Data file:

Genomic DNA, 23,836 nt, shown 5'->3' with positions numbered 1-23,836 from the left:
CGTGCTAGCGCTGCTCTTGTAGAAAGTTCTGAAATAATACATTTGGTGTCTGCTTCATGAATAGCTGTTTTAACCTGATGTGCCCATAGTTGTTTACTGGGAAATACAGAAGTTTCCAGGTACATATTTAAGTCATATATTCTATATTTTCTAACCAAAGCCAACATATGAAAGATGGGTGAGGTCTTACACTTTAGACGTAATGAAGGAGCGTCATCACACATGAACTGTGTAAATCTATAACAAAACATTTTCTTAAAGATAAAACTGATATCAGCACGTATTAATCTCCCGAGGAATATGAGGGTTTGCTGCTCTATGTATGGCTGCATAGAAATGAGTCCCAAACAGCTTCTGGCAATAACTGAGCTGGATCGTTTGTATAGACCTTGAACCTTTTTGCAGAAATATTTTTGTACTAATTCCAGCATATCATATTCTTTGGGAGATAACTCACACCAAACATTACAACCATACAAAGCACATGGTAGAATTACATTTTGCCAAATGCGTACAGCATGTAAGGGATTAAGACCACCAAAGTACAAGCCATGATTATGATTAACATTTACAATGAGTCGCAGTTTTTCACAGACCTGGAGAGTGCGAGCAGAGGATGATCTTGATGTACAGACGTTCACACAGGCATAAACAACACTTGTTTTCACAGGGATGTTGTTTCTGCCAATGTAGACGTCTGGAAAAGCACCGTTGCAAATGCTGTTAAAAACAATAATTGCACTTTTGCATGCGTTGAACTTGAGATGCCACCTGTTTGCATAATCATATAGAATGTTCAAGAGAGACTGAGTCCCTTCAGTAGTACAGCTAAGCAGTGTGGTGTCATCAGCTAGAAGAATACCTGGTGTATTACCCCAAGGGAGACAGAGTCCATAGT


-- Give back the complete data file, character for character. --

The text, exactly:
Genomic DNA, 23,836 nt, shown 5'->3' with positions numbered 1-23,836 from the left:
CGTGCTAGCGCTGCTCTTGTAGAAAGTTCTGAAATAATACATTTGGTGTCTGCTTCATGAATAGCTGTTTTAACCTGATGTGCCCATAGTTGTTTACTGGGAAATACAGAAGTTTCCAGGTACATATTTAAGTCATATATTCTATATTTTCTAACCAAAGCCAACATATGAAAGATGGGTGAGGTCTTACACTTTAGACGTAATGAAGGAGCGTCATCACACATGAACTGTGTAAATCTATAACAAAACATTTTCTTAAAGATAAAACTGATATCAGCACGTATTAATCTCCCGAGGAATATGAGGGTTTGCTGCTCTATGTATGGCTGCATAGAAATGAGTCCCAAACAGCTTCTGGCAATAACTGAGCTGGATCGTTTGTATAGACCTTGAACCTTTTTGCAGAAATATTTTTGTACTAATTCCAGCATATCATATTCTTTGGGAGATAACTCACACCAAACATTACAACCATACAAAGCACATGGTAGAATTACATTTTGCCAAATGCGTACAGCATGTAAGGGATTAAGACCACCAAAGTACAAGCCATGATTATGATTAACATTTACAATGAGTCGCAGTTTTTCACAGACCTGGAGAGTGCGAGCAGAGGATGATCTTGATGTACAGACGTTCACACAGGCATAAACAACACTTGTTTTCACAGGGATGTTGTTTCTGCCAATGTAGACGTCTGGAAAAGCACCGTTGCAAATGCTGTTAAAAACAATAATTGCACTTTTGCATGCGTTGAACTTGAGATGCCACCTGTTTGCATAATCATATAGAATGTTCAAGAGAGACTGAGTCCCTTCAGTAGTACAGCTAAGCAGTGTGGTGTCATCAGCTAGAAGAATACCTGGTGTATTACCCCAAGGGAGACAGAGTCCATAGT